Muslim community scores win in calendar fight

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Montgomery County schools will be closed the day after the Muslim holiday of Eid al-Adha next year, but the calendar will list it as a professional day for teachers rather than as a religious holiday.

The school board voted Nov. 10 to rearrange its calendar so that Sept. 12, 2016 could be a day off in recognition of the diversity of the student population, explained board member Christopher Barclay, who proposed the calendar change amendment. It was approved by a 6-2 vote with Patricia O’Neill, board president, and Philip Kauffman, member-at-large, casting the dissenting votes.


Interim Superintendent Larry Bowers had recommended that the schools remain open during this year’s Eid al-Adha celebration because the absentee rates for staff and students “was not significantly different than absentee rates on other school days,” he wrote in a memo to school board members.

Under federal law, “legally, the school system cannot close down because of a religious holiday,” said Ron Halber, Jewish Community Relations Council executive director. Schools can close for operational reasons, such as if too many teachers would be absent, he said.

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High absenteeism is why schools are closed for Rosh Hashanah and Yom Kippur, not because they are religious holidays. The names of the High Holidays are not listed on the school calendar.

Zainab Chaudry, Maryland’s outreach manager and spokesperson at the Council on Islamic-American Relations, said she was “delighted” with the board’s decision.


“It’s a tremendous relief for many families” who now will not have to decide whether or not to keep their children out of school that day, she said. However, she said, “It would have been ideal to have the holiday listed as Eid.”

Chaudry said she didn’t consider it a problem that teachers will have to work that day as “we don’t see a lot of Muslim staff and educators in Montgomery County. The number is definitely insignificant” compared to the number of Muslim students.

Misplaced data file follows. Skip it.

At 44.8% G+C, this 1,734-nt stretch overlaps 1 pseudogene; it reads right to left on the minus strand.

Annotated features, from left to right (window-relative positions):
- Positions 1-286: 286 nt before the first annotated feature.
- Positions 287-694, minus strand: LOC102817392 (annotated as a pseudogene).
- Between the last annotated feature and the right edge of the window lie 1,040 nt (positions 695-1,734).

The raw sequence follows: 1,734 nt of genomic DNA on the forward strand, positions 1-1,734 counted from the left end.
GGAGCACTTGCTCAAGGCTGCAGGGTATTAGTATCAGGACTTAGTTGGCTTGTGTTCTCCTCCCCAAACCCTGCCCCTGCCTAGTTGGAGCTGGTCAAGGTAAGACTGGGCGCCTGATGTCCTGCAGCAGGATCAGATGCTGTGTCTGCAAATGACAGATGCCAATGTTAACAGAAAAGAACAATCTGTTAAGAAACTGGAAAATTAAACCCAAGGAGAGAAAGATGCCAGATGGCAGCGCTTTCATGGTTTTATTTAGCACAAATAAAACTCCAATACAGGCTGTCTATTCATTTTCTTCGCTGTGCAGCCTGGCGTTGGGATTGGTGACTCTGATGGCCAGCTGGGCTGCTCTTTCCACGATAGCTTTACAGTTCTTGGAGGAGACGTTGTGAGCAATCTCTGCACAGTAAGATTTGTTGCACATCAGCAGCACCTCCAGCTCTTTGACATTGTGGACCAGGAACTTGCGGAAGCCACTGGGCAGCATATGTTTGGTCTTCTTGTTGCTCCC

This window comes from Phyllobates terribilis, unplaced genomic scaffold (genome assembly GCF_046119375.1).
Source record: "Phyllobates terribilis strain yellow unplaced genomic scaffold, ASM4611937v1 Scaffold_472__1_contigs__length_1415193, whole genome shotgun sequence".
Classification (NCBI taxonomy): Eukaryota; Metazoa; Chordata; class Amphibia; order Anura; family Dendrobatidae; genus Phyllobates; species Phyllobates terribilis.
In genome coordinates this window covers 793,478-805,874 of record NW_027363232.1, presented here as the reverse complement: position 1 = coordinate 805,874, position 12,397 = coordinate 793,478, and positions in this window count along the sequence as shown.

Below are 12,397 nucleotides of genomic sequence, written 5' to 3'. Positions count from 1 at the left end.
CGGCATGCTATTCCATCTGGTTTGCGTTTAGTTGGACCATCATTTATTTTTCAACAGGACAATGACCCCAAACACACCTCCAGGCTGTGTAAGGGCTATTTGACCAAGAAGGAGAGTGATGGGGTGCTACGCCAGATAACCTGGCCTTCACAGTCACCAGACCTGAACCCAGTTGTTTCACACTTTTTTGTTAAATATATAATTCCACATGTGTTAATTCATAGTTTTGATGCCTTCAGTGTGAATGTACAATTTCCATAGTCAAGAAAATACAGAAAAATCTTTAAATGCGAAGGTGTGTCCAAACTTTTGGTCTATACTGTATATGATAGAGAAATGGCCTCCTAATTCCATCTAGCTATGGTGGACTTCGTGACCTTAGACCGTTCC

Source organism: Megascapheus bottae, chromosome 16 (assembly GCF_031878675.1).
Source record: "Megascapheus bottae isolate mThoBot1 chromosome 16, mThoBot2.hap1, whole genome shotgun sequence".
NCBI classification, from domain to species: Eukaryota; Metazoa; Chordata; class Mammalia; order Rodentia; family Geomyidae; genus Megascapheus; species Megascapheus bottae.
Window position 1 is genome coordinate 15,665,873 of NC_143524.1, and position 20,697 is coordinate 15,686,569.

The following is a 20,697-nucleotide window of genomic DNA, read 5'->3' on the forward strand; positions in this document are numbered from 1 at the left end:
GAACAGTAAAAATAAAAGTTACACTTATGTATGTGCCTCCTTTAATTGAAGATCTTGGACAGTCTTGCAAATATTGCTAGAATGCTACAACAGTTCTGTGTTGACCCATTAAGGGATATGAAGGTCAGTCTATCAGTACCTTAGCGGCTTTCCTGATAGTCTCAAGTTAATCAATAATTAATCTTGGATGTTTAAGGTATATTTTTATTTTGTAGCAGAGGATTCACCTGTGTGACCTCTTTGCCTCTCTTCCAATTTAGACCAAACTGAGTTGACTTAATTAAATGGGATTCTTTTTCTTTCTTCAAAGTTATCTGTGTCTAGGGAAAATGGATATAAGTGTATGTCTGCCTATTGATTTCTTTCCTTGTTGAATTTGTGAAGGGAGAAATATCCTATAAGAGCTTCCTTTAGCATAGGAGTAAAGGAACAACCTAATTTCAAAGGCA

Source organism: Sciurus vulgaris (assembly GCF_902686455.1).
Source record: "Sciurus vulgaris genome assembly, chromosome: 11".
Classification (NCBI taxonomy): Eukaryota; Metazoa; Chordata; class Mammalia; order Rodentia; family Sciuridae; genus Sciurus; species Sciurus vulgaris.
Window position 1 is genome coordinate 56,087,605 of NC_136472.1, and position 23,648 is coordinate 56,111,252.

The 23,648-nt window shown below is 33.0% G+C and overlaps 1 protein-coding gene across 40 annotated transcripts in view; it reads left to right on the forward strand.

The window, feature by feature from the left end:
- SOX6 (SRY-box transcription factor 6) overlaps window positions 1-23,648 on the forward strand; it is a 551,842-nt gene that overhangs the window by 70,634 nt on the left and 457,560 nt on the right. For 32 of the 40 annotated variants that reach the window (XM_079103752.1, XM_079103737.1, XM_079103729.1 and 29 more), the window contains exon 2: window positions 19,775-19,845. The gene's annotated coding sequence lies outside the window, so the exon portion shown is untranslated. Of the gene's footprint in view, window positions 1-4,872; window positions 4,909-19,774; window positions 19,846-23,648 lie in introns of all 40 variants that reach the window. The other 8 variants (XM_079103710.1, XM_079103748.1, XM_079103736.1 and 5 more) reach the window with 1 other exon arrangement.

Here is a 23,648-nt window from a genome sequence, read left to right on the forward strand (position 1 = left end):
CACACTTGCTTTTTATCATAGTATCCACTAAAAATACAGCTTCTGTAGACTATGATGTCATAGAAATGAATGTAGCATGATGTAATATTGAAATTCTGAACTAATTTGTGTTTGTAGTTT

The JCRC “respects” how the district manages the school system, Halber said, adding “a very strong line has to be maintained” on when schools can be closed.

Being able to adjust professional days “is an added benefit for the Muslim community,” he said.

Closing schools for the Eid holiday was brought up last year as well. Rather than close schools for Eid al-Adha or Eid al-Fitr this school year, the board instead voted not to name any religious holidays on the official 2015-16 school calendar. There is an option to view holidays and cultural celebrations on the online calendar.

In Tuesday’s hourlong discussion, school board members didn’t discuss closing school because of one of the Islamic faith’s major holidays. Eid al-Adha, the Festival of Sacrifice, celebrates the end of the pilgrimage to Mecca. Prayers and the holiday commemorate Abraham’s willingness to sacrifice his son Ismael, known to Jews as Ishmael, at God’s command.

Instead, the discussion revolved around how to show respect for the diversity of the student body.

“I think we have an opportunity right here, right now” to recognize the diversity of students, said Barclay.

He asked the school staff to find a way to move one of the already scheduled nine professional days to the Muslim holiday.

It would be a good idea “to change the way we do schools to support students and families,” Barclay said.

School board member Jill Ortman-Fouse agreed: “It’s an issue of fairness. It’s an issue of respect for members of our community.” Montgomery County has been rated one of the most diverse counties in the country, she said.

The staff was asked to report back to the board next month about which of the district’s nine professional days will be moved. At that time, the 2016-17 school calendar will be approved. It currently calls for 184 days of instruction, with the first day of school falling on Aug. 29.

The school district does have a written policy that discusses various religions and holidays and what students can and cannot do on those days, explained Rabbi Batya Steinlauf, the JCRC’s director of social justice and inter-group initiatives. She is co-chair of the Montgomery County Executive’s Faith Community Working Group, which helped create the 16-page document.

Written in nine languages, the Guidelines for Respecting Religious Diversity details what students are allowed to wear, including kippot, and that they don’t have to wear shorts in gym class in respect for their religion’s call for modest dress.

Added Steinlauf, it’s difficult to be accommodating to all, “especially since the administration and staff can’t even ask [a student’s] religion.”

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@SuzannePollak

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